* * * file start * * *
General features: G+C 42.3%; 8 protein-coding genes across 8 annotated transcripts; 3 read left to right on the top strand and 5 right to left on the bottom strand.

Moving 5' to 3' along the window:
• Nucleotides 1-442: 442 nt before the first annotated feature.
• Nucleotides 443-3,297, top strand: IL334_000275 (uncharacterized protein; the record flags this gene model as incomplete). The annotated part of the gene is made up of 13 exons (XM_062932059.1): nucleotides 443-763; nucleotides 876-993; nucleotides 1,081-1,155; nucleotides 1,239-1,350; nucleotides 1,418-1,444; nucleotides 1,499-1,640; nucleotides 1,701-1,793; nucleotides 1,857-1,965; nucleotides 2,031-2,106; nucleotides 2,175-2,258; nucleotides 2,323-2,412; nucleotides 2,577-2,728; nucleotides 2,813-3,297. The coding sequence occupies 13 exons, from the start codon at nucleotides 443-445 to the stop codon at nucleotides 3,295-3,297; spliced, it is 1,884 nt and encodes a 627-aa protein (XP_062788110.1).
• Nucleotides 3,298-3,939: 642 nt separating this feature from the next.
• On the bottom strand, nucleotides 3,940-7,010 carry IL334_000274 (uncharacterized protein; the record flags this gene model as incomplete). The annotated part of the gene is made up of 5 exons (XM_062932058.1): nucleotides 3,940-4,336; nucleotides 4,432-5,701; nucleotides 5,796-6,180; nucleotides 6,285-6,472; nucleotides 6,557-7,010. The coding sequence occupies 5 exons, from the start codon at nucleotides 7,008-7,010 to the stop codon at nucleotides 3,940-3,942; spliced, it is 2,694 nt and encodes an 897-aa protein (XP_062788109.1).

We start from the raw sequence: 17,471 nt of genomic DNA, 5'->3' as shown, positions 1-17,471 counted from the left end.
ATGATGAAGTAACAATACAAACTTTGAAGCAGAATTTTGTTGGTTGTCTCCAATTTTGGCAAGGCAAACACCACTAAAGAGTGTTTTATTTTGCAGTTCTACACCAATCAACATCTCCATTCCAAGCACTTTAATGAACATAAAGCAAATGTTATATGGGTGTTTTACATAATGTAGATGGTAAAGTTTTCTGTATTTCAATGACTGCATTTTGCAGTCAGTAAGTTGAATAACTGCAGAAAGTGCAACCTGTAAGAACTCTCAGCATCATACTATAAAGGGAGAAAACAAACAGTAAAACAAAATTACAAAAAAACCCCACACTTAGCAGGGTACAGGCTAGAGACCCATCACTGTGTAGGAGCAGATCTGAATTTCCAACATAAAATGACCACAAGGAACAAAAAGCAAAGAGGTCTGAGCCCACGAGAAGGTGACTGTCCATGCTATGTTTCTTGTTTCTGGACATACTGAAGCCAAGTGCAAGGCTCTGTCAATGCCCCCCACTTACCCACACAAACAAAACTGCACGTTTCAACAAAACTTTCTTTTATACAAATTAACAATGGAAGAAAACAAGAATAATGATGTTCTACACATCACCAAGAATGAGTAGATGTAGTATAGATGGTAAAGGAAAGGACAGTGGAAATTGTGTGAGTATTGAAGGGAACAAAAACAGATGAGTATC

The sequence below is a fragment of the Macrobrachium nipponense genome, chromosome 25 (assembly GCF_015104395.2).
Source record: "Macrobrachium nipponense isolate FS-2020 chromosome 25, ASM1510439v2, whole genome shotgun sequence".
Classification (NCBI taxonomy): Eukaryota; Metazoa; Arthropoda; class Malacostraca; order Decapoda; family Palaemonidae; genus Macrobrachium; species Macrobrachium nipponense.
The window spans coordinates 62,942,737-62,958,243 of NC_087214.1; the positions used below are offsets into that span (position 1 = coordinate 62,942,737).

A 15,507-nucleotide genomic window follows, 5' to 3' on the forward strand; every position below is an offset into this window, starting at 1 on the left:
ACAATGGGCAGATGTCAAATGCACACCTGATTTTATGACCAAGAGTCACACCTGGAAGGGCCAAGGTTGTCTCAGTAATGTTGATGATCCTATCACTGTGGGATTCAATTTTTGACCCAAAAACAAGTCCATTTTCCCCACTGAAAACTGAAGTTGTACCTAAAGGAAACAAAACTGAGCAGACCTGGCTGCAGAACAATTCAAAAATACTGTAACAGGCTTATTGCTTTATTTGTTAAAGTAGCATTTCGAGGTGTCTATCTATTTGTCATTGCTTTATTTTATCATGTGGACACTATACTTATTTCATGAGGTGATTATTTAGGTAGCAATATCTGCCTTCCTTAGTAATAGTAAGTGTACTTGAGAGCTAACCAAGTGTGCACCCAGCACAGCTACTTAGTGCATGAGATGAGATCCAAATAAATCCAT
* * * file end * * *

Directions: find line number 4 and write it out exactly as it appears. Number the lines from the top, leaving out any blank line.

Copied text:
• Nucleotides 443-3,297, top strand: IL334_000275 (uncharacterized protein; the record flags this gene model as incomplete). The annotated part of the gene is made up of 13 exons (XM_062932059.1): nucleotides 443-763; nucleotides 876-993; nucleotides 1,081-1,155; nucleotides 1,239-1,350; nucleotides 1,418-1,444; nucleotides 1,499-1,640; nucleotides 1,701-1,793; nucleotides 1,857-1,965; nucleotides 2,031-2,106; nucleotides 2,175-2,258; nucleotides 2,323-2,412; nucleotides 2,577-2,728; nucleotides 2,813-3,297. The coding sequence occupies 13 exons, from the start codon at nucleotides 443-445 to the stop codon at nucleotides 3,295-3,297; spliced, it is 1,884 nt and encodes a 627-aa protein (XP_062788110.1).